So, the question is how do I force quit Filemaker. Nothing more.
Daniel Doughtie wrote:
So, the question is how do I force quit Filemaker. Nothing more.
I don't have an answer for you - after all, it's not really a Filemaker question. I've noticed someone else (?) asking a very similar question on another forum - also with no reply.
Perhaps you should consider an alternative to your plugin, esp. since you are running AppleScript anyway. AppleScript can call cURL to download a XML document from an FTP server. Filemaker can import an XML document natively, using a suitable XSLT stylesheet. The same applies in the opposite direction, so the question is what is the remaining "ton of speciality stuff" that the plugin needs to do.
We could probably have avoided this if you had written that your problem was
related to a plugin in the solution that provides the FTP function, the solution will freeze
OK. If you dont want to solve the problem by using another, better, plugin, then you should consider go for a solution like Keep It Up which will monitor your mac and the indivdual applications. It will even restart your FileMaker if needed and let your startupscript make sure that the robot is working.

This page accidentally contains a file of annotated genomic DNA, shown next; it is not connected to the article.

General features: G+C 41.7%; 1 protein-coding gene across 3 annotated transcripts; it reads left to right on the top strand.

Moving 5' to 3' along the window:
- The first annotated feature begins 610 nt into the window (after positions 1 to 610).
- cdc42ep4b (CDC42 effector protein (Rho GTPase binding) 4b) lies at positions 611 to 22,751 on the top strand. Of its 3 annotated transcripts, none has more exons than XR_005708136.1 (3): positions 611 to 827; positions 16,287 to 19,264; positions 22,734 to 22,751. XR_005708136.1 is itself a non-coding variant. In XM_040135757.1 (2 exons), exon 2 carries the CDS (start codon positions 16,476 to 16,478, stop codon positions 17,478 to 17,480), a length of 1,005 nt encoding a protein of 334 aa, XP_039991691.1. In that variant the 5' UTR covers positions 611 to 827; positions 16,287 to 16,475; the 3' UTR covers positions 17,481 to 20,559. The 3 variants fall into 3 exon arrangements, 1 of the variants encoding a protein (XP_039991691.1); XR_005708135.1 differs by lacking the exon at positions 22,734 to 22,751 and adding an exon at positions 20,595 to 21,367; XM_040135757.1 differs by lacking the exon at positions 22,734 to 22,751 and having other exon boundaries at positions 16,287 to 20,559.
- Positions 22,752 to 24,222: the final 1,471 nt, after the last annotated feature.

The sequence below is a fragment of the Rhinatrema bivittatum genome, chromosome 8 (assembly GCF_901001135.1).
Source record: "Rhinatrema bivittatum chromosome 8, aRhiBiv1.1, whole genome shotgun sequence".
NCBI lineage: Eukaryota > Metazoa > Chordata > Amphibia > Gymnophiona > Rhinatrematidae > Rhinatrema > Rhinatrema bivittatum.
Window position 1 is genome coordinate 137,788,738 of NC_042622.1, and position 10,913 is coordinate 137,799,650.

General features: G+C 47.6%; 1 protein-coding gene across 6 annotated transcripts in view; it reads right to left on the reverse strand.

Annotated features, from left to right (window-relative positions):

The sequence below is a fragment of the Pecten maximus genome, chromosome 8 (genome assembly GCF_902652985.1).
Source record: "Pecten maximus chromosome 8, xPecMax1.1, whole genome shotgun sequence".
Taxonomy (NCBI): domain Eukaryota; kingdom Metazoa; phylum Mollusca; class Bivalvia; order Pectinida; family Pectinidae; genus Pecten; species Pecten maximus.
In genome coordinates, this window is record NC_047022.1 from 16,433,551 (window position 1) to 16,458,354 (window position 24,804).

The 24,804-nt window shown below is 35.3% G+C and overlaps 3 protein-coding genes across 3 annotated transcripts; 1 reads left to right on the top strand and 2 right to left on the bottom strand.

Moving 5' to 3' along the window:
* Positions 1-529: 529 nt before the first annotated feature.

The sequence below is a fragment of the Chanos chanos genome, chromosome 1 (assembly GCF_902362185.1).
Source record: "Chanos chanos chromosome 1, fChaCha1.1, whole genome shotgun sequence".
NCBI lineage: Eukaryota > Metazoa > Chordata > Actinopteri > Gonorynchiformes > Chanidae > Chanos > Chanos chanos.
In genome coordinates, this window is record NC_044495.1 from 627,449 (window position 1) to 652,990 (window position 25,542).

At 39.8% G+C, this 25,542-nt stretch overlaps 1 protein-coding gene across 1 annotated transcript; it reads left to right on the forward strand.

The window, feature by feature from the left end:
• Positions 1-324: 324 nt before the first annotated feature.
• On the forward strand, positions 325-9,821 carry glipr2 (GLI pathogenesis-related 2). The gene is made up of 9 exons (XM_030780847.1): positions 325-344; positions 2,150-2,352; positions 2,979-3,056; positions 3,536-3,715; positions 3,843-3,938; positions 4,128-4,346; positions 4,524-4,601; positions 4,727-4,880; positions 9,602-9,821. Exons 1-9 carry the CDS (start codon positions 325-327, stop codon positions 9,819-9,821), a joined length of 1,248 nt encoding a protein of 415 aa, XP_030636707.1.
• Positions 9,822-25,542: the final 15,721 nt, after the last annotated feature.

You do not mention which version of FileMaker and which version of Mac OS X and which plugin/version. This will keep the advices you get pretty general.
But I am pretty sure that Keep It Up will do what you need.
Only: I am also sure that using crashing solutions* is probably no good strategy if what you are doing is important in a workflow and for users/customers.
*We are using FileMaker driven robots and FileMaker Server Scripts. We are having at least 20 robots running year after year for customers. Since FileMaker 8 or 9 they have been very stable and if running in a stable environment they will run, run, run. Problems we have found has been related to less than optimal configured virtual envirionments, specific errors that could be solved, plugins with memory leaks etc. And our experience is that when a plugin has a problem, the developer will usually be extreemely interested in solving the problem.